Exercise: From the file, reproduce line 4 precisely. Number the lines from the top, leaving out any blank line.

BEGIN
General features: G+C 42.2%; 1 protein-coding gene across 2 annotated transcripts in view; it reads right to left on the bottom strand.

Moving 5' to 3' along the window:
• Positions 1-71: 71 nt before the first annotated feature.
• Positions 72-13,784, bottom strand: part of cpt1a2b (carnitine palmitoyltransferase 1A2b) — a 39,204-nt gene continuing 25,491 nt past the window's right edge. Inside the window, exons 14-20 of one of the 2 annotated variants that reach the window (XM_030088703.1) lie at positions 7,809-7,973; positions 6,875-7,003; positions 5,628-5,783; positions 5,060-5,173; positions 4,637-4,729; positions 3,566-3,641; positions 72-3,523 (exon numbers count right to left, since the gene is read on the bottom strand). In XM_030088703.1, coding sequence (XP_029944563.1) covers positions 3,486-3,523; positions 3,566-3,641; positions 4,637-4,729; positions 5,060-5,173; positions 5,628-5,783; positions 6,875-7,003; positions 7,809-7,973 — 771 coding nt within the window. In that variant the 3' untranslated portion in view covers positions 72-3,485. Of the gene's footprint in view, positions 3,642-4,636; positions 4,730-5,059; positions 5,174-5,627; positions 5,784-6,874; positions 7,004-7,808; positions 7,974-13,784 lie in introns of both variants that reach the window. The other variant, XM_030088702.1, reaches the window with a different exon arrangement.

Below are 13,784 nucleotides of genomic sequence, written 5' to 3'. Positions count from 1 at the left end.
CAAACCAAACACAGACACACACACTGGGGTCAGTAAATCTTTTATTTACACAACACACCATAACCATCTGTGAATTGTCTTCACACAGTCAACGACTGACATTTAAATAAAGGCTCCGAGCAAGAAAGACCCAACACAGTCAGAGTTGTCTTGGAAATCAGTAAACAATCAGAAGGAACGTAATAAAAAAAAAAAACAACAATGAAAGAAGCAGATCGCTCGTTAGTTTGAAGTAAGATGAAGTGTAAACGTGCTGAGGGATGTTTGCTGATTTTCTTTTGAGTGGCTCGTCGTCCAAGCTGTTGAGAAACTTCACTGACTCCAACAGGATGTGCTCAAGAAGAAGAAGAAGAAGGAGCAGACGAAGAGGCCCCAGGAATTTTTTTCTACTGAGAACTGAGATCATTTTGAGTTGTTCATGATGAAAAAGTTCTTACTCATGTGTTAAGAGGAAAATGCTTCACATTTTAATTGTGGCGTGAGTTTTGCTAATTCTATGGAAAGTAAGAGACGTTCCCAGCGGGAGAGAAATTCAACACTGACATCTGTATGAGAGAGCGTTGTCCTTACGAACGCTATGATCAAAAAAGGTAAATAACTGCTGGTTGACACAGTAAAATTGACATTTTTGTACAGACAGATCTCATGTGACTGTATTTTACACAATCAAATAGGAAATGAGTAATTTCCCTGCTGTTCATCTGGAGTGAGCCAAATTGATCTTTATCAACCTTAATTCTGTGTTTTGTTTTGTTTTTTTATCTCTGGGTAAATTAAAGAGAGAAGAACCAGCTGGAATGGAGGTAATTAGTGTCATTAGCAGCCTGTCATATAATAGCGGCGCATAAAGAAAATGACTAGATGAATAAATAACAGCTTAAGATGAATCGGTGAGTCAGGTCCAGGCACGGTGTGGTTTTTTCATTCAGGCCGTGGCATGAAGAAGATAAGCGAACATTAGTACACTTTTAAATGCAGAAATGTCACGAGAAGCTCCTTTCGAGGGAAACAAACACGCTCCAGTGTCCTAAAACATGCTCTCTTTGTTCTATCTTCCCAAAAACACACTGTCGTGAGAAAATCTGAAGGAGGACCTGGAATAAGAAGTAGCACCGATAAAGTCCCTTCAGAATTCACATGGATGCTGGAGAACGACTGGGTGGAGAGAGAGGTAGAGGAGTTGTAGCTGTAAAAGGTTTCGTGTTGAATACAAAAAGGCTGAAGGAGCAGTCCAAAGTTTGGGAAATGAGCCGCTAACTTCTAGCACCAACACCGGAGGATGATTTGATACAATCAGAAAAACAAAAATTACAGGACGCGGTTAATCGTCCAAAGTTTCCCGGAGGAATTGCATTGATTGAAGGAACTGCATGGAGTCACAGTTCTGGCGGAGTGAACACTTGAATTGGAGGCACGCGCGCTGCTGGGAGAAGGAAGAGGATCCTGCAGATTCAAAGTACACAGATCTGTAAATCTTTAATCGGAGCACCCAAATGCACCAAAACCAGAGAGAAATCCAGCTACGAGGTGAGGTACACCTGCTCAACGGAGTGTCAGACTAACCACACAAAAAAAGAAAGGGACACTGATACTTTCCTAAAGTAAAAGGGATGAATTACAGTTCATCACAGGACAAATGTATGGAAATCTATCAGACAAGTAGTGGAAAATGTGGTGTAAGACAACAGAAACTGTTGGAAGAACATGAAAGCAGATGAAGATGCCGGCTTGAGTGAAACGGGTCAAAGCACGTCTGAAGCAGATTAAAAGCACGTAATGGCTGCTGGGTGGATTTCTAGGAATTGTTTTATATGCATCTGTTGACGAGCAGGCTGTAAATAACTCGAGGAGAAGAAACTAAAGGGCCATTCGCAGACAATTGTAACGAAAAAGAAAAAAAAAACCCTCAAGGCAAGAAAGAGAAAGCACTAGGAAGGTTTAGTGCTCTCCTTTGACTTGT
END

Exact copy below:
• Positions 72-13,784, bottom strand: part of cpt1a2b (carnitine palmitoyltransferase 1A2b) — a 39,204-nt gene continuing 25,491 nt past the window's right edge. Inside the window, exons 14-20 of one of the 2 annotated variants that reach the window (XM_030088703.1) lie at positions 7,809-7,973; positions 6,875-7,003; positions 5,628-5,783; positions 5,060-5,173; positions 4,637-4,729; positions 3,566-3,641; positions 72-3,523 (exon numbers count right to left, since the gene is read on the bottom strand). In XM_030088703.1, coding sequence (XP_029944563.1) covers positions 3,486-3,523; positions 3,566-3,641; positions 4,637-4,729; positions 5,060-5,173; positions 5,628-5,783; positions 6,875-7,003; positions 7,809-7,973 — 771 coding nt within the window. In that variant the 3' untranslated portion in view covers positions 72-3,485. Of the gene's footprint in view, positions 3,642-4,636; positions 4,730-5,059; positions 5,174-5,627; positions 5,784-6,874; positions 7,004-7,808; positions 7,974-13,784 lie in introns of both variants that reach the window. The other variant, XM_030088702.1, reaches the window with a different exon arrangement.